BU study reveals how healthcare policy changes are affecting millions of Americans

BU study reveals how healthcare policy changes are affecting millions of Americans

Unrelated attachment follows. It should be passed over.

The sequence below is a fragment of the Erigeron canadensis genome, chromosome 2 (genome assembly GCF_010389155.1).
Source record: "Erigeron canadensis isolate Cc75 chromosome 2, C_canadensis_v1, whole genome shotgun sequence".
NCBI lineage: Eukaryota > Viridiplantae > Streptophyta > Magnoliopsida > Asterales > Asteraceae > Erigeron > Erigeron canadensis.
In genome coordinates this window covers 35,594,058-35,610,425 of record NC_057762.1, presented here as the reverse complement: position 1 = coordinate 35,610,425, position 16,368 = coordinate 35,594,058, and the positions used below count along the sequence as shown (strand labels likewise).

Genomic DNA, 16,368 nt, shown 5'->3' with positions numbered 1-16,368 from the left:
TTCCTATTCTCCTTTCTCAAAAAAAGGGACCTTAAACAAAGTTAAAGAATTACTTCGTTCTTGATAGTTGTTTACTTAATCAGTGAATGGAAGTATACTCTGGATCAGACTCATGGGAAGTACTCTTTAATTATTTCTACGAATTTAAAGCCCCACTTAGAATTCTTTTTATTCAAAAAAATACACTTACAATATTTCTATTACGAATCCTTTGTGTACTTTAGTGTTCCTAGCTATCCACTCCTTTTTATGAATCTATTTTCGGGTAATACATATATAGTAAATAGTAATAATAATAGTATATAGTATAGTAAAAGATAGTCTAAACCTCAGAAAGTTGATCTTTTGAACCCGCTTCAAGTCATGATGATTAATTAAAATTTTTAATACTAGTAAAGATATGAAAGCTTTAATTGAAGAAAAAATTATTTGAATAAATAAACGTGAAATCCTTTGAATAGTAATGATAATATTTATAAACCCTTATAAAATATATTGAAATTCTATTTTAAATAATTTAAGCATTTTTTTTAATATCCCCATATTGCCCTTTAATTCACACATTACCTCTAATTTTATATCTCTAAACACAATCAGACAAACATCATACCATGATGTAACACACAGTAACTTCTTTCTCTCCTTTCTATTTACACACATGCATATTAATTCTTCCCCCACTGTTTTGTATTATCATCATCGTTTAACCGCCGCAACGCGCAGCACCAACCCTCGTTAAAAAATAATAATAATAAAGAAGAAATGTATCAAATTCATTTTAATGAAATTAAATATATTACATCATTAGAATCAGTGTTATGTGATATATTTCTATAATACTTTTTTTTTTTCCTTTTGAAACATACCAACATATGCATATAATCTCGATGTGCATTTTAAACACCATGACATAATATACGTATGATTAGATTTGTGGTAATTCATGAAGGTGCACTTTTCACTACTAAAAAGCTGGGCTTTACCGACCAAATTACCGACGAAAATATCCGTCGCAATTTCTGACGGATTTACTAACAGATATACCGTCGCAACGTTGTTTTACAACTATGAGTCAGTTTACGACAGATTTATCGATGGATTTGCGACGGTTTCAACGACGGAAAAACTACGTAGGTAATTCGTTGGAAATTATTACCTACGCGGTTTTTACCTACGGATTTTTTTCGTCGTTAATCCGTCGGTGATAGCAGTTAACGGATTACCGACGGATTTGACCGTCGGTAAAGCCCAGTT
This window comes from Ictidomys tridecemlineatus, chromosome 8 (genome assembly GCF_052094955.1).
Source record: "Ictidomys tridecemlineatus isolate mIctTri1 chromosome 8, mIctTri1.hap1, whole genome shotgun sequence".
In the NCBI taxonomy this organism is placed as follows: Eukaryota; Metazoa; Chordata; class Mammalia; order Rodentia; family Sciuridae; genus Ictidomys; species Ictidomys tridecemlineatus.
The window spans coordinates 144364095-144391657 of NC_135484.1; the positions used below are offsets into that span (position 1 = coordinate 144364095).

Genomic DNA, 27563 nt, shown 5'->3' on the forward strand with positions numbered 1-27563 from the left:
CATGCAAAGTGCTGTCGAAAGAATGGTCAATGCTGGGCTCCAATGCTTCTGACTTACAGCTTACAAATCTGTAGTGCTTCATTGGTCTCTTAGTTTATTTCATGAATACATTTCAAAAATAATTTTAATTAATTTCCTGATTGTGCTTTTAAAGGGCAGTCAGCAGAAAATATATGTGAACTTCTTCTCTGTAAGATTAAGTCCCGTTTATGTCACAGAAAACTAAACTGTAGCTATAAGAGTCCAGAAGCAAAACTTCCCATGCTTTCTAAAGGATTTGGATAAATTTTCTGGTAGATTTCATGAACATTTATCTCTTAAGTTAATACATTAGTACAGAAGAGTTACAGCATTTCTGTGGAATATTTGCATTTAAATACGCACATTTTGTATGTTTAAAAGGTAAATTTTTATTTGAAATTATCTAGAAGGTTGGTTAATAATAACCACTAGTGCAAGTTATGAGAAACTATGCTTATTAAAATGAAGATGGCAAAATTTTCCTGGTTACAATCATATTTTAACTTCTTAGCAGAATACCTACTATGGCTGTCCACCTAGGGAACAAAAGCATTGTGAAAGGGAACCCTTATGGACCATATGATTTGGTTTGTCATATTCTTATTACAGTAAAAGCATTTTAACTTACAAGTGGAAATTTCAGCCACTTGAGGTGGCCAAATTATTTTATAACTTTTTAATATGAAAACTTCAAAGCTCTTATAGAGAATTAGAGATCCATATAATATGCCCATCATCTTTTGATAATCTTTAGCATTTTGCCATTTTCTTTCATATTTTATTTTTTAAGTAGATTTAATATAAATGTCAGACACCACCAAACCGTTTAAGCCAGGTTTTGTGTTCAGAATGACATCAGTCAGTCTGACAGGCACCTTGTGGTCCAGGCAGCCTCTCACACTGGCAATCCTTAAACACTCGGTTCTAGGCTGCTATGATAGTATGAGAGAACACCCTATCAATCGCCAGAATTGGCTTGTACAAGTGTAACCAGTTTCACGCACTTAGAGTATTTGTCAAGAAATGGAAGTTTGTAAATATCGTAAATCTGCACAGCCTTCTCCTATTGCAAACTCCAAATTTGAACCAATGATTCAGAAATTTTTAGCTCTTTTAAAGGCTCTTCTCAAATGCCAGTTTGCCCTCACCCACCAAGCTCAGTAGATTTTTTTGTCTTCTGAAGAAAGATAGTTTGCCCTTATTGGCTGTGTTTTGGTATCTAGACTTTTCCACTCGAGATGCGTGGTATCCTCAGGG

Over the course of 2017, positive trends in insurance coverage and healthcare access from the Affordable Care Act reversed, particularly for low-income residents of states that did not expand Medicaid. A new Boston University School of Public Health (BUSPH) study finds that two million more Americans avoided health care because of inability to pay, and/or did not have health insurance, at the end of 2017 compared to the end of 2016. Published in the February issue of Health Affairs , the study examines the period from 2011 to 2017, showing positive trends in healthcare coverage and access following implementation of the Affordable Care Act (ACA, also known as Obamacare), and a reversal of those trends when newly-elected President Trump and Congressional Republicans began working to dismantle the ACA. We hear a lot about the ACA being 'undermined.' While we found the ACA isn't unravelling, there are real consequences to some of the policies that have been put in place. We see that you have these policy changes that are affecting millions of peoples' ability to get insurance, and millions of people forgoing care because they can't afford it." Mr. Kevin Griffith, doctoral candidate at BUSPH and the study's lead author Griffith and colleagues used data on a nationally-representative sample of 2.2 million U.S. residents between the ages of 18 and 64 years old from the Centers for Disease Control and Prevention (CDC) Behavioral Risk Factor Surveillance System. The researchers note that this did not give them the ability to directly analyze the causal effects of specific policies, but the quarterly data did allow them to see that trends reversed coinciding with these changes. "This is a time when additional states are implementing Medicaid expansion, and the economy's improving, so you wouldn't traditionally think that access would be declining," Griffith says. The researchers note several policy changes in 2017 that could have had effects immediate enough to see within the same year, such as shortened enrollment periods, cuts in advertising and navigator funding, and reductions in payments to hospitals. They also note widespread confusion during the "repeal and replace" battle, when a quarter of Americans believed the ACA had been at least partially repealed. Related Stories



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